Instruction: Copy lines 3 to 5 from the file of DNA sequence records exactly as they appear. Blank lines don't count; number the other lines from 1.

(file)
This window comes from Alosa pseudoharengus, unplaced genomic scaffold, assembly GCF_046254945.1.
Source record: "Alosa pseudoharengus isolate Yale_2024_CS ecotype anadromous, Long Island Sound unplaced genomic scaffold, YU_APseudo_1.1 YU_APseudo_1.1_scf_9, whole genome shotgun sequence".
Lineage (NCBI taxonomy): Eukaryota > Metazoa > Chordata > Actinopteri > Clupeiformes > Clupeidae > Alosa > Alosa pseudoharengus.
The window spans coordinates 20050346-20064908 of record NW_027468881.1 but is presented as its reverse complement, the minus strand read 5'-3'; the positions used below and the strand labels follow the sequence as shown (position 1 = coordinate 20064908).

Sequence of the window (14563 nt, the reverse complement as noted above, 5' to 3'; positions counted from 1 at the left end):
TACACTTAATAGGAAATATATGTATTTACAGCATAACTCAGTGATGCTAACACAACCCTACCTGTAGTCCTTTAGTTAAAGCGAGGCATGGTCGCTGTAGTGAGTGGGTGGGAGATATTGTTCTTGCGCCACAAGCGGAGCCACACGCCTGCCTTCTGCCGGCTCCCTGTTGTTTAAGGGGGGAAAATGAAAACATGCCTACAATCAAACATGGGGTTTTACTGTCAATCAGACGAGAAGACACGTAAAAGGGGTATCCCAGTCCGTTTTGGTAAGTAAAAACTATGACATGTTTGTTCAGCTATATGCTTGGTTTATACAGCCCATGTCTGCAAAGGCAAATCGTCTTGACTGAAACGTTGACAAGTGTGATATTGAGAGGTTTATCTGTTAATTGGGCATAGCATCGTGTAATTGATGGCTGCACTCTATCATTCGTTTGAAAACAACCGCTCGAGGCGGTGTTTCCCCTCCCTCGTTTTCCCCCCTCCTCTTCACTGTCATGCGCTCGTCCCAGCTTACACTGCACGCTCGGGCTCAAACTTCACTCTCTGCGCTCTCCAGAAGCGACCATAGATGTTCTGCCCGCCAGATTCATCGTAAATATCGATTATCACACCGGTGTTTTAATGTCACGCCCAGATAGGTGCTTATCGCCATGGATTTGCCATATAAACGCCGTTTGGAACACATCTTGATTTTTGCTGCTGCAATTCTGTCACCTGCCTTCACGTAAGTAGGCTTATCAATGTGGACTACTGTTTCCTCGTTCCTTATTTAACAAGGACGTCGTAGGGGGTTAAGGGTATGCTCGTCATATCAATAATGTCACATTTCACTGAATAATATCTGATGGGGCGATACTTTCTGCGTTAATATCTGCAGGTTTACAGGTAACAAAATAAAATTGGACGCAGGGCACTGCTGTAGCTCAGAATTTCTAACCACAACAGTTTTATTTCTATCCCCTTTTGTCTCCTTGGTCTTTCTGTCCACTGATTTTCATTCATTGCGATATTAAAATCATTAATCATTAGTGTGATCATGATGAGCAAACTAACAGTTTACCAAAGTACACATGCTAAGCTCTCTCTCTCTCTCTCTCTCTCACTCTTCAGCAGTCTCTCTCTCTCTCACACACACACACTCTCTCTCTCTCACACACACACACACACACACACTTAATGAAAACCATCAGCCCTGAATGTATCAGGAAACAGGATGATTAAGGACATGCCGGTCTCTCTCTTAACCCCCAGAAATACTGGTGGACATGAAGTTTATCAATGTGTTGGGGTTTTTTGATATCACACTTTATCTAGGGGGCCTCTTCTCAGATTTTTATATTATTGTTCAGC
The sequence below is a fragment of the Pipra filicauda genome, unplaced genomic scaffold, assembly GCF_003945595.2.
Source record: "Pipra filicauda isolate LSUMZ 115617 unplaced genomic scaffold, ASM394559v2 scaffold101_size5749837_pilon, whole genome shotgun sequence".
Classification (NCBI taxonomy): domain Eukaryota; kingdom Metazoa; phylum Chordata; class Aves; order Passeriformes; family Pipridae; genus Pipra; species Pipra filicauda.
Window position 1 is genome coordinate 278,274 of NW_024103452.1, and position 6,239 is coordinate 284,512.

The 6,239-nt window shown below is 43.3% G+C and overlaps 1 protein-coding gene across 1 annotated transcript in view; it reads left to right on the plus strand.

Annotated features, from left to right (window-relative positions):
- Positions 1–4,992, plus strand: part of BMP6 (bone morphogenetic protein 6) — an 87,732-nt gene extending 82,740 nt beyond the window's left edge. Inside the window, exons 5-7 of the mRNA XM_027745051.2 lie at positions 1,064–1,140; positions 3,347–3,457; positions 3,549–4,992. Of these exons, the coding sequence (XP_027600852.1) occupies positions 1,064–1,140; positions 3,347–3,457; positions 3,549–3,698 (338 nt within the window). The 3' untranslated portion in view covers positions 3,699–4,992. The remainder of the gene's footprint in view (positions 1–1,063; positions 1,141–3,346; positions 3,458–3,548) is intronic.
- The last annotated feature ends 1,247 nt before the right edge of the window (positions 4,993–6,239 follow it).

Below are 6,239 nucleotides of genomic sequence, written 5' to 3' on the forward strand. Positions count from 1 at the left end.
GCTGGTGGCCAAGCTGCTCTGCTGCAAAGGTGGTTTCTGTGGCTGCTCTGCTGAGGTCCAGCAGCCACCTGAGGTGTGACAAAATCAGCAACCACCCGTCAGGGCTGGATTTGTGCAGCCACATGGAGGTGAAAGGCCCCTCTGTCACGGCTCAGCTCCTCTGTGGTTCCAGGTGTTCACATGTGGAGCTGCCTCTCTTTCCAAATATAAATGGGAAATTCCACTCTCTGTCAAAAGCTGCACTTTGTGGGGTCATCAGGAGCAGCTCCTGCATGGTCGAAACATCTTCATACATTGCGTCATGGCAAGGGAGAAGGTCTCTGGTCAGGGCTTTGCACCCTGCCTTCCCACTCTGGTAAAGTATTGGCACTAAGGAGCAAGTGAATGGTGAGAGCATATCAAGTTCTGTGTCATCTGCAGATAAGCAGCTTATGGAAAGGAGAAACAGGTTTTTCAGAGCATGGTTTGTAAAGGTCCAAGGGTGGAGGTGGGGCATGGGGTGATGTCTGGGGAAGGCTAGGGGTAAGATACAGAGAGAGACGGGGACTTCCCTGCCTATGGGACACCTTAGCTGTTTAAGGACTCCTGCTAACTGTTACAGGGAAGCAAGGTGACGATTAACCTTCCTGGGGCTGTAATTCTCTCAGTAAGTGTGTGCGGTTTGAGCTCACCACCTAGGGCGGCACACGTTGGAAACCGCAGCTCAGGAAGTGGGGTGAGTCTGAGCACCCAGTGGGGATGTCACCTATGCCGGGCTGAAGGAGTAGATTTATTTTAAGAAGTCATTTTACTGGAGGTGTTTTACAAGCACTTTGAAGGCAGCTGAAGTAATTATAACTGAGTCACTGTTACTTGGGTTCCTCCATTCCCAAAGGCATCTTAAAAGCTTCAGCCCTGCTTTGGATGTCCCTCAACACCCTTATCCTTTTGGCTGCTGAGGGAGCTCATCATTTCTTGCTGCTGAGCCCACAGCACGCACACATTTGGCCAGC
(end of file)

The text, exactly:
Lineage (NCBI taxonomy): Eukaryota > Metazoa > Chordata > Actinopteri > Clupeiformes > Clupeidae > Alosa > Alosa pseudoharengus.
The window spans coordinates 20050346-20064908 of record NW_027468881.1 but is presented as its reverse complement, the minus strand read 5'-3'; the positions used below and the strand labels follow the sequence as shown (position 1 = coordinate 20064908).

Sequence of the window (14563 nt, the reverse complement as noted above, 5' to 3'; positions counted from 1 at the left end):